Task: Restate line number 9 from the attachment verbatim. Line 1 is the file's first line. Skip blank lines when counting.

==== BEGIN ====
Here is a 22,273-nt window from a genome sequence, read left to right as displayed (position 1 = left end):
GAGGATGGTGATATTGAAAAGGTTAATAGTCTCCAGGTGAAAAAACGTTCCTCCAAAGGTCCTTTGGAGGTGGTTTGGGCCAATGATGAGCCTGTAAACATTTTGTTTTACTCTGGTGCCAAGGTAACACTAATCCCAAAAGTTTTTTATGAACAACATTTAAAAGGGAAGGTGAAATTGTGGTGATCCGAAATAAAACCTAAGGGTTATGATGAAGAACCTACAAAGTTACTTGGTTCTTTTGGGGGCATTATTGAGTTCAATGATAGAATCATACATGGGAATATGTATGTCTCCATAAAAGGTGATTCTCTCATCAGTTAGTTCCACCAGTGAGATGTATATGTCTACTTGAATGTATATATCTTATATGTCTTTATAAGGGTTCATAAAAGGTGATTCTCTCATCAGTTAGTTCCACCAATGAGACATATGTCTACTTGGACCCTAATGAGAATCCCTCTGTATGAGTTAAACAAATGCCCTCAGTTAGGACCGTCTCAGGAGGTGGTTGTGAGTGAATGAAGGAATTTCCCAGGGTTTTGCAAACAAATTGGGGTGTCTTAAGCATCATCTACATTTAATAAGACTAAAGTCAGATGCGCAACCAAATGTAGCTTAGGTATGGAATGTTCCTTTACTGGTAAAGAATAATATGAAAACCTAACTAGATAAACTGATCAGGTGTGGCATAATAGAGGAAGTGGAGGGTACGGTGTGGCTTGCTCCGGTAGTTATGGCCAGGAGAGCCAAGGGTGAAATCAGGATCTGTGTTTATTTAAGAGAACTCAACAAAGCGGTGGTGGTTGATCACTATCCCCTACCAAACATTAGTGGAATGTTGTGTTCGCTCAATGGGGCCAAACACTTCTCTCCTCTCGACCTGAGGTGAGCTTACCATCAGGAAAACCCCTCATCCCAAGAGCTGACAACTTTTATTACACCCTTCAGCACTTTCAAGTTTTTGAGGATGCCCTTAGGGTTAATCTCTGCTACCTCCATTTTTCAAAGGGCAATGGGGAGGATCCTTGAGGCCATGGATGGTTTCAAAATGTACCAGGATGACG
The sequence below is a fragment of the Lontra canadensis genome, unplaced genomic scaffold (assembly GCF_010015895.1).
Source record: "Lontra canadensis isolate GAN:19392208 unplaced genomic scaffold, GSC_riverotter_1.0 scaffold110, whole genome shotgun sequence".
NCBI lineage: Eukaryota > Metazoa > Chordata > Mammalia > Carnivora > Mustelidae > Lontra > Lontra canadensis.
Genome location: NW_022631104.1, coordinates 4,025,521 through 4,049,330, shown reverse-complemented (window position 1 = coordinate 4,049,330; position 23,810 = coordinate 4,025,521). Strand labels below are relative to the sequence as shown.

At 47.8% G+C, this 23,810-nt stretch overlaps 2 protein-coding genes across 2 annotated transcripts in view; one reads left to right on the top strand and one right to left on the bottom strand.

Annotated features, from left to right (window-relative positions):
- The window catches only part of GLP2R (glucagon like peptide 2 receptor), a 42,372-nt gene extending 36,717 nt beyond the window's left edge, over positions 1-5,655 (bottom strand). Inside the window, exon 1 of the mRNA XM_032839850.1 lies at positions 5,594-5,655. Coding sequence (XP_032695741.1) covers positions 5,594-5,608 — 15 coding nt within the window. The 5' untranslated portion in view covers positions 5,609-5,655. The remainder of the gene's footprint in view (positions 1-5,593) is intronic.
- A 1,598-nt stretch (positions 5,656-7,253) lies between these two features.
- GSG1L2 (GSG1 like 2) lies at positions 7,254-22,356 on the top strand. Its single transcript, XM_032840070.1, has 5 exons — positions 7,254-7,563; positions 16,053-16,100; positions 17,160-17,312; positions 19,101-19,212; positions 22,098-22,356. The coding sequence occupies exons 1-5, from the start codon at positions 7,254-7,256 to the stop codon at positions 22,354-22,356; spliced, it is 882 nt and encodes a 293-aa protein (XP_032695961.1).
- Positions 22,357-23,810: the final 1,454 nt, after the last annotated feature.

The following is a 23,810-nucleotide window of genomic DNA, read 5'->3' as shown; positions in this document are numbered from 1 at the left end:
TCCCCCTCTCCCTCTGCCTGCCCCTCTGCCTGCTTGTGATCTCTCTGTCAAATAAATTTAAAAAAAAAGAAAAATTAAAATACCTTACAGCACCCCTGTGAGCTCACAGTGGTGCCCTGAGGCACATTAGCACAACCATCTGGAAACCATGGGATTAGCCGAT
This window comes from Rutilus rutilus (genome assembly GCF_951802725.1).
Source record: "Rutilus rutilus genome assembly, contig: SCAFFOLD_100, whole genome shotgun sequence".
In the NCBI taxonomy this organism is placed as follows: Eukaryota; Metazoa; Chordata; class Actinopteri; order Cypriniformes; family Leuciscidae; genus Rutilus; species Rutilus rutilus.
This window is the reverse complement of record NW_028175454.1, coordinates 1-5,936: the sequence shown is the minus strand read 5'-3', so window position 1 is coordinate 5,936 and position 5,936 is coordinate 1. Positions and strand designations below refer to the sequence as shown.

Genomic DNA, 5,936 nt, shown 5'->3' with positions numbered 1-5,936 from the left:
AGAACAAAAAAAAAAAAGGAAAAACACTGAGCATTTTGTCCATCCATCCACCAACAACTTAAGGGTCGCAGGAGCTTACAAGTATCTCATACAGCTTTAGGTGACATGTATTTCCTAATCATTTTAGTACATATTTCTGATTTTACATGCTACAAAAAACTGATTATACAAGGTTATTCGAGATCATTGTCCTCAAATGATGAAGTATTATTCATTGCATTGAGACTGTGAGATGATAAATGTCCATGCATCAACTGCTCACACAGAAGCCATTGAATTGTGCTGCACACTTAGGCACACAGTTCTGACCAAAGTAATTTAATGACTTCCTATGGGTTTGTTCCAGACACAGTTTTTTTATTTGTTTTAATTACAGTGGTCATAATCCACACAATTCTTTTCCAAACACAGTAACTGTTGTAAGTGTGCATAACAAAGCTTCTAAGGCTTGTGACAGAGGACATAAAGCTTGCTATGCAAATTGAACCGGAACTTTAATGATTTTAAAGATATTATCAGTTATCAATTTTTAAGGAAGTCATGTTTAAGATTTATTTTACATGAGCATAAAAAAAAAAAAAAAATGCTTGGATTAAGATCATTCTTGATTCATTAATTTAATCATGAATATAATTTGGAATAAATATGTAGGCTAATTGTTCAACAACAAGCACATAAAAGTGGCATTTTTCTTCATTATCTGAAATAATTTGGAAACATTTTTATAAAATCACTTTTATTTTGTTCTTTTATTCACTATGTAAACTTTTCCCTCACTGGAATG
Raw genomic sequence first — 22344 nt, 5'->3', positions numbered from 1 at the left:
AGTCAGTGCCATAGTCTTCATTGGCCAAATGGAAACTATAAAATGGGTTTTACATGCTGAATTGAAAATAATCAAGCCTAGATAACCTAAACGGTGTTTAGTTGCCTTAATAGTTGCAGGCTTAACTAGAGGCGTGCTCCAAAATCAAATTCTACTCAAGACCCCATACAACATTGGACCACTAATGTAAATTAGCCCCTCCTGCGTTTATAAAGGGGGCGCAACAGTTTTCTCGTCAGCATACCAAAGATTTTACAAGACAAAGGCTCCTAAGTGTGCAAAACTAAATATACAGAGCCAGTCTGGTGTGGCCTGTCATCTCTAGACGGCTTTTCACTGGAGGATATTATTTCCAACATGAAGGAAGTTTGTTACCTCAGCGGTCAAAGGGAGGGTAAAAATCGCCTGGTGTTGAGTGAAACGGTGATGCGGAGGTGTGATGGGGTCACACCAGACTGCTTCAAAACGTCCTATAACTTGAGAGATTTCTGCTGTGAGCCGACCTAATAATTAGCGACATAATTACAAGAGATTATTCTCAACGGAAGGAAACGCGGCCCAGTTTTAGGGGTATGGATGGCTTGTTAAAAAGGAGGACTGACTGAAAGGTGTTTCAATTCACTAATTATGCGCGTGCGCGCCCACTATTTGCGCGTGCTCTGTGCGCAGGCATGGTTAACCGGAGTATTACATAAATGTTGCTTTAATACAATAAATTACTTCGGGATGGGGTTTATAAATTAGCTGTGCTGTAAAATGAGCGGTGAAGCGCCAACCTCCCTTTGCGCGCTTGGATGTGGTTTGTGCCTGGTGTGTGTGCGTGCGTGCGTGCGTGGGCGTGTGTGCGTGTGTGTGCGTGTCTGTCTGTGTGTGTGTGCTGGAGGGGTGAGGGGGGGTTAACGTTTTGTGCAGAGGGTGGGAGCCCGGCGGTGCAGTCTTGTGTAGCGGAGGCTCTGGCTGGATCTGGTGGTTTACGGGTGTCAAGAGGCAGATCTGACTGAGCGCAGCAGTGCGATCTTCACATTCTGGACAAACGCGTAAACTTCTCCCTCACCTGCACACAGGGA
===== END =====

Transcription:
- The window catches only part of GLP2R (glucagon like peptide 2 receptor), a 42,372-nt gene extending 36,717 nt beyond the window's left edge, over positions 1-5,655 (bottom strand). Inside the window, exon 1 of the mRNA XM_032839850.1 lies at positions 5,594-5,655. Coding sequence (XP_032695741.1) covers positions 5,594-5,608 — 15 coding nt within the window. The 5' untranslated portion in view covers positions 5,609-5,655. The remainder of the gene's footprint in view (positions 1-5,593) is intronic.